Some might challenge the notion that you should craft a mission statement for every project. I would argue that even upgrades to technology should have a mission statement in place, as it will set the tone and scope for the project. Everyone fears scope creep (more on that later), and this is the easiest starting point to minimizing unplanned project expansion.

As you craft the mission statement, it is crucial to evaluate the ability of your organization to accept change. In mature organizations it is reasonable to have a detailed statement that underscores the long-range vision. For less mature organizations still finding their way strategically, the mission statement should look more generic to reduce pushback from elements within the company that don’t align to the changes.

Begin your statement with the motivations driving the effort. This will help refine your mission directly. What are your competitors doing? Are they ahead of you? Are there new entrants in your business? What trends in your industry are relevant? How has business interaction with your customers changed? Are there new customer segments you will reach?

While there are a host of questions to consider, the set relevant to your transformation will vary based upon the size of the effort and your objectives.

The mission statement should be concise enough that the aligned team can internalize it, and executive leadership and the board can communicate it effectively. While this seems obvious, we often find that customers who struggle with digital transformation have a mission statement that has little connection to what the project morphed into.

Apart from failing to have one, the two biggest problems with setting your mission statement are:

  1. Not getting buy-in across the organization
  1. Putting too much into the mission statement

Everyone on the team, including partners and technology vendors, should be made aware of, and be able to articulate, the mission of the project. This will form the baseline for your project and provide the foundation you need to deliver – and communicate– successfully.

Mission statements for the organization should serve as overarching guides for the transformation.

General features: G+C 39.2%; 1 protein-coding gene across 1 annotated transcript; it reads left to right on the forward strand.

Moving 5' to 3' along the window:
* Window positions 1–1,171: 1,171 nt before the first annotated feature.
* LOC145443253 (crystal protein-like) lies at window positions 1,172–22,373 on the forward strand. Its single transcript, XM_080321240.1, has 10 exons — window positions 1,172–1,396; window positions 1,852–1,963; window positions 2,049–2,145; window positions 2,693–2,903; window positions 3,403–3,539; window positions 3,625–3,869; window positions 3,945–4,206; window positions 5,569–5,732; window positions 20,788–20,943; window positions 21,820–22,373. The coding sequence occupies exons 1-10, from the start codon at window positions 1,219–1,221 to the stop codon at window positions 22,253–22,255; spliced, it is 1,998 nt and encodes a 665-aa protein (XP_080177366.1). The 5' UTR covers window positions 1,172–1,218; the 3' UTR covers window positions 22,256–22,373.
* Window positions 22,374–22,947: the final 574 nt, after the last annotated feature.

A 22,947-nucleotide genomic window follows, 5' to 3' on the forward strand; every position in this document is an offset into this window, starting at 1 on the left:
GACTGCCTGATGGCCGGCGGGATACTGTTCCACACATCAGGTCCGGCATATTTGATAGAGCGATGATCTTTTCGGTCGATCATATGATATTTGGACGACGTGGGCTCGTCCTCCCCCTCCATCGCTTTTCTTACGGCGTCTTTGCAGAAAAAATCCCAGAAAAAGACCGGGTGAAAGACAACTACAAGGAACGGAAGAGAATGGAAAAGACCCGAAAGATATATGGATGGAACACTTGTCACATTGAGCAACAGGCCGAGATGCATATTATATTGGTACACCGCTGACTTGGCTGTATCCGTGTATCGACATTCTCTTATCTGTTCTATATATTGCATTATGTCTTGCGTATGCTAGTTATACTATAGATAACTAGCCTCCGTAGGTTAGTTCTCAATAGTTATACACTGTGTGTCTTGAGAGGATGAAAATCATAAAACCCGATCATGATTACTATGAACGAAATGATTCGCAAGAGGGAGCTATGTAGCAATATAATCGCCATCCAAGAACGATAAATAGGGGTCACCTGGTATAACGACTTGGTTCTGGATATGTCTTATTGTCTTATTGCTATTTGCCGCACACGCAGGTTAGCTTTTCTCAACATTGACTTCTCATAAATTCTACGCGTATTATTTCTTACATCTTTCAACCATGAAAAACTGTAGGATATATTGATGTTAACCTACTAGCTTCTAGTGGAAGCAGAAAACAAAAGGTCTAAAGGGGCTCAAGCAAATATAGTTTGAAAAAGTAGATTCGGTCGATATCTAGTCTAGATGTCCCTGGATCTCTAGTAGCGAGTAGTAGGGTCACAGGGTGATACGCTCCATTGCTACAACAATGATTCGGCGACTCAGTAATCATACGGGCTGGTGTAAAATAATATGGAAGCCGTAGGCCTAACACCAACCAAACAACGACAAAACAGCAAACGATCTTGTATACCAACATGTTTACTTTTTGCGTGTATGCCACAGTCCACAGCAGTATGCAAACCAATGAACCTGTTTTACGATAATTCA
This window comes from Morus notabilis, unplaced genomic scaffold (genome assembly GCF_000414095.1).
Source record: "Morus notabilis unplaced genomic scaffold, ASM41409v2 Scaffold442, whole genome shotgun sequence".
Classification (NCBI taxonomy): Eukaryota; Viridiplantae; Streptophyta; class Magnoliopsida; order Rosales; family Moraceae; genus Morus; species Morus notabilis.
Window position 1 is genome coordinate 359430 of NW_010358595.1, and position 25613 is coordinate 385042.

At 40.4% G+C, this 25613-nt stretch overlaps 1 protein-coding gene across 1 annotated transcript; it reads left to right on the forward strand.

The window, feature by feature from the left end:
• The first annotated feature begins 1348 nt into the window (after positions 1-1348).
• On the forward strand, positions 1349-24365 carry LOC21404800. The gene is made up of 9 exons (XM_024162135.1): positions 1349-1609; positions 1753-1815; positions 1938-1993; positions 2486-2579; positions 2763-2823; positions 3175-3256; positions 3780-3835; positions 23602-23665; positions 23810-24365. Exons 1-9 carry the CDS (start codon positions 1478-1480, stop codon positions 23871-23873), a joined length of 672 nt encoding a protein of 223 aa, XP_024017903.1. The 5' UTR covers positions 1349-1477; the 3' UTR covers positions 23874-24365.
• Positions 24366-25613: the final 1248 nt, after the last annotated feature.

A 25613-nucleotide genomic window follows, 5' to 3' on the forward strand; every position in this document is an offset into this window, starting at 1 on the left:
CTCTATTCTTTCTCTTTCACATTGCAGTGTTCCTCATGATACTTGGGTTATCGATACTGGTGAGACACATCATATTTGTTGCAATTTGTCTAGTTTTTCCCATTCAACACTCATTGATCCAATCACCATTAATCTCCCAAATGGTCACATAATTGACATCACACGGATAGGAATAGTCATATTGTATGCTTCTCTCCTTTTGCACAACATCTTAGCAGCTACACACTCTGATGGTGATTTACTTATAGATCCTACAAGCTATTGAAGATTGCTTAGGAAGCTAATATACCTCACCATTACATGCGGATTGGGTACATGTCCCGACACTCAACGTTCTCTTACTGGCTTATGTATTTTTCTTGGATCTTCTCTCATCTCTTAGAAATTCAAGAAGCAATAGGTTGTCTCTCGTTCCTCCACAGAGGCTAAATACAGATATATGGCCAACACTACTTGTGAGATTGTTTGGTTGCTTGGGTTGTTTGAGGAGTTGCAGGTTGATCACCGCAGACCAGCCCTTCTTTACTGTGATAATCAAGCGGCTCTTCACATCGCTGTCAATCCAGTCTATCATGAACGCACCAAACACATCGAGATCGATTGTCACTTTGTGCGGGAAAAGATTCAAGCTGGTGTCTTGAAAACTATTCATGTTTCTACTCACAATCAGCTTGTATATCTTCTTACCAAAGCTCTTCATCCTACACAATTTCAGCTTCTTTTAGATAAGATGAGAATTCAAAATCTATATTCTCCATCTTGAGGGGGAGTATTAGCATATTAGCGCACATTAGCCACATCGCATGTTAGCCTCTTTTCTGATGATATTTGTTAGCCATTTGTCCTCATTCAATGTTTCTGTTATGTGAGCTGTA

Here are some big-picture views:

  • Amazon.com: Our vision is to be earth’s most customer centric company; to build a place where people can come to find and discover anything they might want to buy online.
  • eBay: Our mission is to provide a global online marketplace where practically anyone can trade practically anything, enabling economic opportunity around the world.
  • Zappos: Our goal is to position Zappos as the online service leader. If we can get customers to associate the Zappos brand with the absolute best service, then we can expand into other product categories beyond shoes.
  • Clarks Wholesale eCommerce: Digitally delivering the right shoes, to the right customer, at the right time; while being the largest profit-generating resource at Clarks, always in perfect sync with Clarks’ global wholesale strategy. (Jack Di Lillo, B2B e-commerce manager for Clarks shared a more specific mission for the projects that are a part of the overall mission.)

Final thoughts

Technology is an enabler in transformation and a key part of the equation, but it’s never a good idea to start with technology – the organization first needs to embrace the need for change far before the deployment of a specific technology. Defining that needed change will help determine the right tools to provide that enablement.

In the next post in this series, I’ll discuss how to define the scope, and more importantly the guard rails, of your digital transformation project.

Digital transformation is hard, but the alternative for most companies is worse. If you haven’t started the conversation about transformation, there is no better time than the present.

Uncertainty is here to stay. By imagining multiple destinies and working back to the present, companies can prepare for anything. That’s why Strategic Plans Need Multiple Futures.

This article originally appeared on The Future of Customer Engagement and Commerce.